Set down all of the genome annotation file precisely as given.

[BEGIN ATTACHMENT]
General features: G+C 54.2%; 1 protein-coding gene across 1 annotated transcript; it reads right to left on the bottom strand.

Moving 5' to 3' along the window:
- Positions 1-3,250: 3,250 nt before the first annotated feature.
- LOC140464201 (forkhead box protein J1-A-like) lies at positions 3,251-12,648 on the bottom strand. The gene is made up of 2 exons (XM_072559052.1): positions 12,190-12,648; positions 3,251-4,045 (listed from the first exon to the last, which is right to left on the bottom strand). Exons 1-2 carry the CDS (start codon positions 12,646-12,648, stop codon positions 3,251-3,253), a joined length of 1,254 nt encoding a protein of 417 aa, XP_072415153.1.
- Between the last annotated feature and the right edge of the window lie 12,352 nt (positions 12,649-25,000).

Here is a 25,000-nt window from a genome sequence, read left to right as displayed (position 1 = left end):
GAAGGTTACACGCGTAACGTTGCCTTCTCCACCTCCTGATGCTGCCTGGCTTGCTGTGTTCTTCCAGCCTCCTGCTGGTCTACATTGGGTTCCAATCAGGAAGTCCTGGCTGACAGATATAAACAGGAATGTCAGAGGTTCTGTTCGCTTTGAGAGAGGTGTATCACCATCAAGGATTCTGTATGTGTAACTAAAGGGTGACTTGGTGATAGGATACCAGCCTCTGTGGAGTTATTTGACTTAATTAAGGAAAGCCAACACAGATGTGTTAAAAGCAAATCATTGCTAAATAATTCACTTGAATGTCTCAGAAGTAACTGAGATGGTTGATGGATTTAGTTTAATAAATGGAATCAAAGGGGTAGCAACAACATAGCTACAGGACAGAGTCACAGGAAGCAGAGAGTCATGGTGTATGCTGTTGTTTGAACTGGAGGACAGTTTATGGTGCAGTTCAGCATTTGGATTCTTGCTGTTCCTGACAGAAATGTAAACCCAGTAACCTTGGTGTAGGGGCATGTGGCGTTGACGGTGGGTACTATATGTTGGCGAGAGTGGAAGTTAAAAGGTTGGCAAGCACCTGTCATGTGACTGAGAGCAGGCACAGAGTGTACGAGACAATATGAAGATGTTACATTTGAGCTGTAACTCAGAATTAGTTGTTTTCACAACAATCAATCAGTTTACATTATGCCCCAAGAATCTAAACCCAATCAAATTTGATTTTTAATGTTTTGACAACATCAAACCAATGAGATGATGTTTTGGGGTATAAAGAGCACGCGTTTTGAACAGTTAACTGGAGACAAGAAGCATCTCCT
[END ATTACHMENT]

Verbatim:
General features: G+C 54.2%; 1 protein-coding gene across 1 annotated transcript; it reads right to left on the bottom strand.

Moving 5' to 3' along the window:
- Positions 1-3,250: 3,250 nt before the first annotated feature.
- LOC140464201 (forkhead box protein J1-A-like) lies at positions 3,251-12,648 on the bottom strand. The gene is made up of 2 exons (XM_072559052.1): positions 12,190-12,648; positions 3,251-4,045 (listed from the first exon to the last, which is right to left on the bottom strand). Exons 1-2 carry the CDS (start codon positions 12,646-12,648, stop codon positions 3,251-3,253), a joined length of 1,254 nt encoding a protein of 417 aa, XP_072415153.1.
- Between the last annotated feature and the right edge of the window lie 12,352 nt (positions 12,649-25,000).

Here is a 25,000-nt window from a genome sequence, read left to right as displayed (position 1 = left end):
GAAGGTTACACGCGTAACGTTGCCTTCTCCACCTCCTGATGCTGCCTGGCTTGCTGTGTTCTTCCAGCCTCCTGCTGGTCTACATTGGGTTCCAATCAGGAAGTCCTGGCTGACAGATATAAACAGGAATGTCAGAGGTTCTGTTCGCTTTGAGAGAGGTGTATCACCATCAAGGATTCTGTATGTGTAACTAAAGGGTGACTTGGTGATAGGATACCAGCCTCTGTGGAGTTATTTGACTTAATTAAGGAAAGCCAACACAGATGTGTTAAAAGCAAATCATTGCTAAATAATTCACTTGAATGTCTCAGAAGTAACTGAGATGGTTGATGGATTTAGTTTAATAAATGGAATCAAAGGGGTAGCAACAACATAGCTACAGGACAGAGTCACAGGAAGCAGAGAGTCATGGTGTATGCTGTTGTTTGAACTGGAGGACAGTTTATGGTGCAGTTCAGCATTTGGATTCTTGCTGTTCCTGACAGAAATGTAAACCCAGTAACCTTGGTGTAGGGGCATGTGGCGTTGACGGTGGGTACTATATGTTGGCGAGAGTGGAAGTTAAAAGGTTGGCAAGCACCTGTCATGTGACTGAGAGCAGGCACAGAGTGTACGAGACAATATGAAGATGTTACATTTGAGCTGTAACTCAGAATTAGTTGTTTTCACAACAATCAATCAGTTTACATTATGCCCCAAGAATCTAAACCCAATCAAATTTGATTTTTAATGTTTTGACAACATCAAACCAATGAGATGATGTTTTGGGGTATAAAGAGCACGCGTTTTGAACAGTTAACTGGAGACAAGAAGCATCTCCT